Structural Vision 2040
While people usually find that Amsterdam has an “organic” feel, the city is in fact the result of 800 years of carefully thought and planned development. Starting with the construction of a dam on the Amstel River, to the 17th century Canal Belt, to man-made islands such as Java and Ijburg, Amsterdam’s nature is as much planned as it is organic.
This tradition of long term planning continues today. In 2011, the Physical Planning Department published its most current long-term plan Amsterdam Structural Vision 2040. It identifies two key drivers: the economy and sustainability, and six priorities that will keep the city competitive and sustainable:
- Increasing density within the ring road
- Transforming mono functional business districts into multi use areas
- Expanding and integrating public transport on a regional scale
- Ensuring access to high quality of public space
- Investing in recreational use of green space and water
- Increasing the share of sustainable energy
What makes this plan different from previous plans is the process by which it was developed, engaging diverse stakeholders more than ever before. A public campaign binnen30minuten (“within 30 minutes”) identified what citizens would like their city to look like by 2040. Then the Vrijstaat Amsterdam (“Free State of Amsterdam”) exhibition and public program engaged residents and visitors in a series of dialogues about the future of the city.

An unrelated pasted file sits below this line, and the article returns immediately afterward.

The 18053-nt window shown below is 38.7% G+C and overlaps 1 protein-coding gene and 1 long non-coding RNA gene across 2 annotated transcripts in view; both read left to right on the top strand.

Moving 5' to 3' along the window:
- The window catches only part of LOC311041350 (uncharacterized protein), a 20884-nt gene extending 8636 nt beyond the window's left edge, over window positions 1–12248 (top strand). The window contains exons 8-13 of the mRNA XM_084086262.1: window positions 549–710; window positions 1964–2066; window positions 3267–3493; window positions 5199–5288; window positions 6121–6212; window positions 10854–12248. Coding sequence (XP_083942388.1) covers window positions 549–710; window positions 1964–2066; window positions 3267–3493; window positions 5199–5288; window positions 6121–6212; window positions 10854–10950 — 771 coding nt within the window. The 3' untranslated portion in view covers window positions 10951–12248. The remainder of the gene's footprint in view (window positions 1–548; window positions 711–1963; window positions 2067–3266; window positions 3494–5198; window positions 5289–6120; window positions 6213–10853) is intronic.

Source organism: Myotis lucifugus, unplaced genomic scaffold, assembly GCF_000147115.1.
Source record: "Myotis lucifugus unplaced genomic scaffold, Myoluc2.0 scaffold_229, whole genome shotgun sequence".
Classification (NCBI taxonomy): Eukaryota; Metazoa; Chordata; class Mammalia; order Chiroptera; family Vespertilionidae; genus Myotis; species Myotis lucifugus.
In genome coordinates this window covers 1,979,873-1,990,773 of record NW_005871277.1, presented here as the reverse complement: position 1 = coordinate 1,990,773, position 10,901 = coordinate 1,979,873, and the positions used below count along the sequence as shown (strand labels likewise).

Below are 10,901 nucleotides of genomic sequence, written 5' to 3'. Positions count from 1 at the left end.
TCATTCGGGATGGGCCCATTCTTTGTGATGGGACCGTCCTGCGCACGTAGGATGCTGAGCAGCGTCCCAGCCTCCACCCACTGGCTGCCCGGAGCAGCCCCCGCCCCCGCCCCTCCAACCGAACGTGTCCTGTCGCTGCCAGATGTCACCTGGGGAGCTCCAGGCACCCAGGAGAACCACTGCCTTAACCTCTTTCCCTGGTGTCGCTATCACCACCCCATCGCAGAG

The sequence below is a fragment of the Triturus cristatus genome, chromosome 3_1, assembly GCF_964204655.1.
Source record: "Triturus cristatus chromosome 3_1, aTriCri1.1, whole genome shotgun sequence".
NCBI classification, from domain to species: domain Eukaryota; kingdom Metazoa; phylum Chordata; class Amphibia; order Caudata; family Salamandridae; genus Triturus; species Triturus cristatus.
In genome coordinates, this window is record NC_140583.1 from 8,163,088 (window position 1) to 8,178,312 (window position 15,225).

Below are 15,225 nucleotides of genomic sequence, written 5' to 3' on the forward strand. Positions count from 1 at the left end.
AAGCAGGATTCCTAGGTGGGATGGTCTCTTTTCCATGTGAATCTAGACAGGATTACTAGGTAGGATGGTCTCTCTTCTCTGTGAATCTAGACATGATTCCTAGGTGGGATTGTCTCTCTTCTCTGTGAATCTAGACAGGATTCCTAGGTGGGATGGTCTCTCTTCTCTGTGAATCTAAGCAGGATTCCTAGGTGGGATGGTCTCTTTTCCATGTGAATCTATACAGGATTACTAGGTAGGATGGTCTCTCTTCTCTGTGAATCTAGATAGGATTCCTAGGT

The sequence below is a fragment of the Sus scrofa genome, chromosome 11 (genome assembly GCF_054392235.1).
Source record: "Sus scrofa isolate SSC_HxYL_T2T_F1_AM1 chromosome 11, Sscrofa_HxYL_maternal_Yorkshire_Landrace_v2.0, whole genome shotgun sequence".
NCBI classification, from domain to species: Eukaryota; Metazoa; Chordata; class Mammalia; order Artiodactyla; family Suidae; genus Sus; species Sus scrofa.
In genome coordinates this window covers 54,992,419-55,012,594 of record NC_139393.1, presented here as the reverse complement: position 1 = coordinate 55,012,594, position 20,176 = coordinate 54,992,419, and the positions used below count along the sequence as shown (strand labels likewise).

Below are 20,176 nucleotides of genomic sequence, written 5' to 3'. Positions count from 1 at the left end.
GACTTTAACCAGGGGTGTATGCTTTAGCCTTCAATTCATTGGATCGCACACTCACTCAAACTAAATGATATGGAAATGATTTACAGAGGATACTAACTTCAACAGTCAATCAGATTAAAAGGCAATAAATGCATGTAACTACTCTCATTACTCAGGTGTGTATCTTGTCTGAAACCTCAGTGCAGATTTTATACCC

Some of these planning sessions used unconventional engagement techniques. In some case, a diverse group of participants set the agenda and directed the discussion. The idea was to create a process that would allow students, politicians, entrepreneurs, the homeless, and others to create a shared vision, and not merely another plan dictated by technocrats.
Structural Vision 2040 is proof that a city with a long history of planning can continue to innovate city making, where “bottom-up” planning is guided by “top-down” actors, to create a plan that will meet diverse needs and opinions.
A special thanks to Koos van Zanen for his June 2014 presentation to the members of Sustainable Amsterdam group.